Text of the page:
Vancouver realtors want to shed light on blind bidding process

The practice of blind auctions has come under fire in recent months – partly to blame for soaring property prices that are making economists and policymakers nervous.

Blind auctions have been the norm in real estate markets across Canada for decades, and they assume that a home is worth what the market is willing to pay, no matter how crazy the price may be. . But it also gives the seller a clear advantage over the buyer. When a home comes on the market and offers come in, buyers almost always ignore other offers. The seller’s agent may imply in realtor language that buyers face competition on the property, but they are not allowed to say actual numbers. It’s not an open process like in Australia, where an agent stands in front of the house with a crowd of buyers and holds an auction.

In Canada, buyers are mostly groping in the dark when trying to close the deal. In British Columbia and Ontario this year, the result was that buyers offered hundreds of thousands of dollars in excess of demand.

And that’s why the practice has been in the industry, primarily in Ontario, asking if transparency around the sales process is now necessary to cool the market. In Vancouver, some real estate agents would like to see more transparency, but not around the amounts offered. They would like proof that there are real offers, because without it they say an unscrupulous listing agent could manipulate buyers into paying more.

“When a listing agent says to me, ‘I have an offer coming in’, I always say ‘who’s the other real estate agent?’ And they often say, ‘I can’t tell you.’ But why can’t you tell me ask the Vancouver realtor Ian Watt. “I have no idea if that’s true or not, because there’s no rule that says if three estate agents have submitted offers, the listing agent has to tell you their names and the names of their brokerage houses. We don’t know if the guy is telling the truth. The only time you can be sure there have been other offers is when your buyers lose the property.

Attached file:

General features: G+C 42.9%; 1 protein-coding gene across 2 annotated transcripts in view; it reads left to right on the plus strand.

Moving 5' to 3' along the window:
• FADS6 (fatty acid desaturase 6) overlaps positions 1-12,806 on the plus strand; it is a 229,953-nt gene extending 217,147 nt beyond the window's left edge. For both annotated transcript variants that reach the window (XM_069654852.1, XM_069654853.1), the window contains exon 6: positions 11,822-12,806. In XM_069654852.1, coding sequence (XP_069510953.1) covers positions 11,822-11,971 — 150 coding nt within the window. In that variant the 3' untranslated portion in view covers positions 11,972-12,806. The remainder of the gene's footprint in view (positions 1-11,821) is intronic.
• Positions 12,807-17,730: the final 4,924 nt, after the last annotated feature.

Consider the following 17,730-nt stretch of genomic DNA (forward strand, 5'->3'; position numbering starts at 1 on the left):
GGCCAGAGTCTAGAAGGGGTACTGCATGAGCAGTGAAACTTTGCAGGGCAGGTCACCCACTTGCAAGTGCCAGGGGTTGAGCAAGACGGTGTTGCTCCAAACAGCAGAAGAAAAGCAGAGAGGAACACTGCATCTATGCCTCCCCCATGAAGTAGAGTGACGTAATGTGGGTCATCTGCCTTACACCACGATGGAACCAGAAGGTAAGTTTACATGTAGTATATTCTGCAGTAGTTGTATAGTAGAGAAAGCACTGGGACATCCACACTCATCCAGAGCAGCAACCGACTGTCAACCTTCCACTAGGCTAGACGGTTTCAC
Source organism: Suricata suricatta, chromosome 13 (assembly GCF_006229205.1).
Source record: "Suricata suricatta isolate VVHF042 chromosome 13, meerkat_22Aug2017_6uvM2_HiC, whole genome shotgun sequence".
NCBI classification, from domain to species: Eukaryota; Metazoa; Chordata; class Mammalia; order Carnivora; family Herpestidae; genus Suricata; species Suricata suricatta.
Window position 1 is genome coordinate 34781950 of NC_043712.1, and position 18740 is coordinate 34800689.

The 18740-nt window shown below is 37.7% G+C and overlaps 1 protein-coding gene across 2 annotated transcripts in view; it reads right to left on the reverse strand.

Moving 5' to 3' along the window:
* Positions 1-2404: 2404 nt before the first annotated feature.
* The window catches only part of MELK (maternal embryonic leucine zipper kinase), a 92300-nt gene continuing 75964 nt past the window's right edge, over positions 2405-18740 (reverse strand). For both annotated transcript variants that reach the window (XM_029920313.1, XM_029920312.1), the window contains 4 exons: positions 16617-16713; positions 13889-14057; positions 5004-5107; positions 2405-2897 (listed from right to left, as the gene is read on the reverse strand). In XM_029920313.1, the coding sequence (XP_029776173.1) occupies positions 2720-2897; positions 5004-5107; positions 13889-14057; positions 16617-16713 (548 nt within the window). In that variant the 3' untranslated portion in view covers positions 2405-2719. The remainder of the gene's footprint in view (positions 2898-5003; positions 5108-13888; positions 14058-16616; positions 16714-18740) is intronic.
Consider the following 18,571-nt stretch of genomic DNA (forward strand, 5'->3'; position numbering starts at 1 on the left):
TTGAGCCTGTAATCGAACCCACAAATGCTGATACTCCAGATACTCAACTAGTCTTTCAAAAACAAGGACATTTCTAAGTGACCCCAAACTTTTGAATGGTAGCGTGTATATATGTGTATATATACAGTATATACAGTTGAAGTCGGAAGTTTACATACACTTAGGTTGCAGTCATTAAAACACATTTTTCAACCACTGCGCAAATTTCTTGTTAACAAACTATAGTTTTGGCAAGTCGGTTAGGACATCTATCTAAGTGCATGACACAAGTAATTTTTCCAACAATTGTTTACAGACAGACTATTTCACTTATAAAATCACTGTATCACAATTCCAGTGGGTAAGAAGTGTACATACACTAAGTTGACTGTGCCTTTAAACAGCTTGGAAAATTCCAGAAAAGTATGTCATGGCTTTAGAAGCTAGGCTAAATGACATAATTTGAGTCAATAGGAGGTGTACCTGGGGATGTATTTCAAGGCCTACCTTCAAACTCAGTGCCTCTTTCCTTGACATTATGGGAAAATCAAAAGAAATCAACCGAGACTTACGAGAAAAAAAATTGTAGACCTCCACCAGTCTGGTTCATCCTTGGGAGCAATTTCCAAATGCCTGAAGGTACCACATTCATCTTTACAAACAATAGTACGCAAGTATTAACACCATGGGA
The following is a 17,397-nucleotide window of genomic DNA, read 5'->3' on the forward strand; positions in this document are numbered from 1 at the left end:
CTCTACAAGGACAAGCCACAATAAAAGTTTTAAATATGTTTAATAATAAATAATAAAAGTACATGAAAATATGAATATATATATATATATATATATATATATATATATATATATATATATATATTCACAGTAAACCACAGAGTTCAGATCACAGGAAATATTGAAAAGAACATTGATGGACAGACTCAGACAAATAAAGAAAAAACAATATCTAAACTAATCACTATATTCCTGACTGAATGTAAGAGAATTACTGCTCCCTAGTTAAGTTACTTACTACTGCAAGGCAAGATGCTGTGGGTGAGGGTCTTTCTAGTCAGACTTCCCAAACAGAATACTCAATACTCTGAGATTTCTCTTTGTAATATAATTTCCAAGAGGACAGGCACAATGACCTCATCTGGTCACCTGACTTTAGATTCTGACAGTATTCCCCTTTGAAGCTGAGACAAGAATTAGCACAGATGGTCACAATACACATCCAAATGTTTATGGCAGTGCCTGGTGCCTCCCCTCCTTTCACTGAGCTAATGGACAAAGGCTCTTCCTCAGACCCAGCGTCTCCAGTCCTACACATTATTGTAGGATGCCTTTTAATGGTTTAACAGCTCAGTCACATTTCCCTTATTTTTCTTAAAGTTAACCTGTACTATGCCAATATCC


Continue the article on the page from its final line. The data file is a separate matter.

“That’s why I always tell my buyers to bid whatever amount they’re comfortable with, even if it means losing.”

And many buyers have lost out in recent months, as have buyers’ real estate agents who have been caught off guard by soaring prices. Home sales in Vancouver in April were 56.2% above the 10-year average sales for that month, according to the Greater Vancouver Real Estate Board. This is a 342.6% increase from April 2020 sales, which is no surprise given that is when the pandemic had just started. However, this shows the strength of the market. It has slowed slightly since March, by 14%, but prices remain strong. The council’s benchmark price for a home in Metro Vancouver is $1,152,600, a 2.6 per cent increase from March.

In today’s market, there’s always that buyer who’s willing to be the outlier, Watt says.

“In BC, you put this offer in and everybody’s like $5,000 or $6,000 more than asking, and then there’s this guy who goes over 10%, and you’re like, ‘What?'”